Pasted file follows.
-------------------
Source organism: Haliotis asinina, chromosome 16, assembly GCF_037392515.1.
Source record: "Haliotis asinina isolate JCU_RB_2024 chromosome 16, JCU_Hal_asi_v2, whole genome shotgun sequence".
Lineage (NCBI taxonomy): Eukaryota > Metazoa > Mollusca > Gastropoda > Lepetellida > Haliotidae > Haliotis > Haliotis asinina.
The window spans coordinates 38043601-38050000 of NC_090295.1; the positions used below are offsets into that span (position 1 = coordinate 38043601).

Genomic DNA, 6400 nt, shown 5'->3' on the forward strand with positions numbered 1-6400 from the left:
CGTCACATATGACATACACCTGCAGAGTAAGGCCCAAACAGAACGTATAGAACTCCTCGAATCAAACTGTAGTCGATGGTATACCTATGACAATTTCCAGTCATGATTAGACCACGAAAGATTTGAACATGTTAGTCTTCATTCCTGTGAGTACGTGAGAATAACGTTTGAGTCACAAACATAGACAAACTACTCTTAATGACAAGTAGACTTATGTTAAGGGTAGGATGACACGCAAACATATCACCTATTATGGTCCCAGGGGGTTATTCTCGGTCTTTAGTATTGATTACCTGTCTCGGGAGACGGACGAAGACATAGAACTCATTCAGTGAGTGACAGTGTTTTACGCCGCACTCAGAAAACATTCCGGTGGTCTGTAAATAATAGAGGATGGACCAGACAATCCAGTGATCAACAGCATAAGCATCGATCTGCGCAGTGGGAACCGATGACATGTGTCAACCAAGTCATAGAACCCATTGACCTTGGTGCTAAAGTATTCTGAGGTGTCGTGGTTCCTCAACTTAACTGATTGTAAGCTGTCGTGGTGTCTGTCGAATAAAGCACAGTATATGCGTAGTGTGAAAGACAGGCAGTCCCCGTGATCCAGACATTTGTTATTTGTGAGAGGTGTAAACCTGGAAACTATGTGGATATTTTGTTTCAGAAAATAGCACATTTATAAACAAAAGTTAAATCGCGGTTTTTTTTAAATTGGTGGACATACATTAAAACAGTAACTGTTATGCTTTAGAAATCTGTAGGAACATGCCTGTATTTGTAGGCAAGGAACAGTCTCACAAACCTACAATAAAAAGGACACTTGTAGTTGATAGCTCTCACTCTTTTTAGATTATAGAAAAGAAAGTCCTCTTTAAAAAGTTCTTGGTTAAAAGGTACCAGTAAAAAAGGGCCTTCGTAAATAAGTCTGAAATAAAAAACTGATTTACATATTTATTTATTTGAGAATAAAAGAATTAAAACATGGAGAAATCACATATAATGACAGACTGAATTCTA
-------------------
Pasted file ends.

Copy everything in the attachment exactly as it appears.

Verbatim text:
Source organism: Haliotis asinina, chromosome 16, assembly GCF_037392515.1.
Source record: "Haliotis asinina isolate JCU_RB_2024 chromosome 16, JCU_Hal_asi_v2, whole genome shotgun sequence".
Lineage (NCBI taxonomy): Eukaryota > Metazoa > Mollusca > Gastropoda > Lepetellida > Haliotidae > Haliotis > Haliotis asinina.
The window spans coordinates 38043601-38050000 of NC_090295.1; the positions used below are offsets into that span (position 1 = coordinate 38043601).

Genomic DNA, 6400 nt, shown 5'->3' on the forward strand with positions numbered 1-6400 from the left:
CGTCACATATGACATACACCTGCAGAGTAAGGCCCAAACAGAACGTATAGAACTCCTCGAATCAAACTGTAGTCGATGGTATACCTATGACAATTTCCAGTCATGATTAGACCACGAAAGATTTGAACATGTTAGTCTTCATTCCTGTGAGTACGTGAGAATAACGTTTGAGTCACAAACATAGACAAACTACTCTTAATGACAAGTAGACTTATGTTAAGGGTAGGATGACACGCAAACATATCACCTATTATGGTCCCAGGGGGTTATTCTCGGTCTTTAGTATTGATTACCTGTCTCGGGAGACGGACGAAGACATAGAACTCATTCAGTGAGTGACAGTGTTTTACGCCGCACTCAGAAAACATTCCGGTGGTCTGTAAATAATAGAGGATGGACCAGACAATCCAGTGATCAACAGCATAAGCATCGATCTGCGCAGTGGGAACCGATGACATGTGTCAACCAAGTCATAGAACCCATTGACCTTGGTGCTAAAGTATTCTGAGGTGTCGTGGTTCCTCAACTTAACTGATTGTAAGCTGTCGTGGTGTCTGTCGAATAAAGCACAGTATATGCGTAGTGTGAAAGACAGGCAGTCCCCGTGATCCAGACATTTGTTATTTGTGAGAGGTGTAAACCTGGAAACTATGTGGATATTTTGTTTCAGAAAATAGCACATTTATAAACAAAAGTTAAATCGCGGTTTTTTTTAAATTGGTGGACATACATTAAAACAGTAACTGTTATGCTTTAGAAATCTGTAGGAACATGCCTGTATTTGTAGGCAAGGAACAGTCTCACAAACCTACAATAAAAAGGACACTTGTAGTTGATAGCTCTCACTCTTTTTAGATTATAGAAAAGAAAGTCCTCTTTAAAAAGTTCTTGGTTAAAAGGTACCAGTAAAAAAGGGCCTTCGTAAATAAGTCTGAAATAAAAAACTGATTTACATATTTATTTATTTGAGAATAAAAGAATTAAAACATGGAGAAATCACATATAATGACAGACTGAATTCTA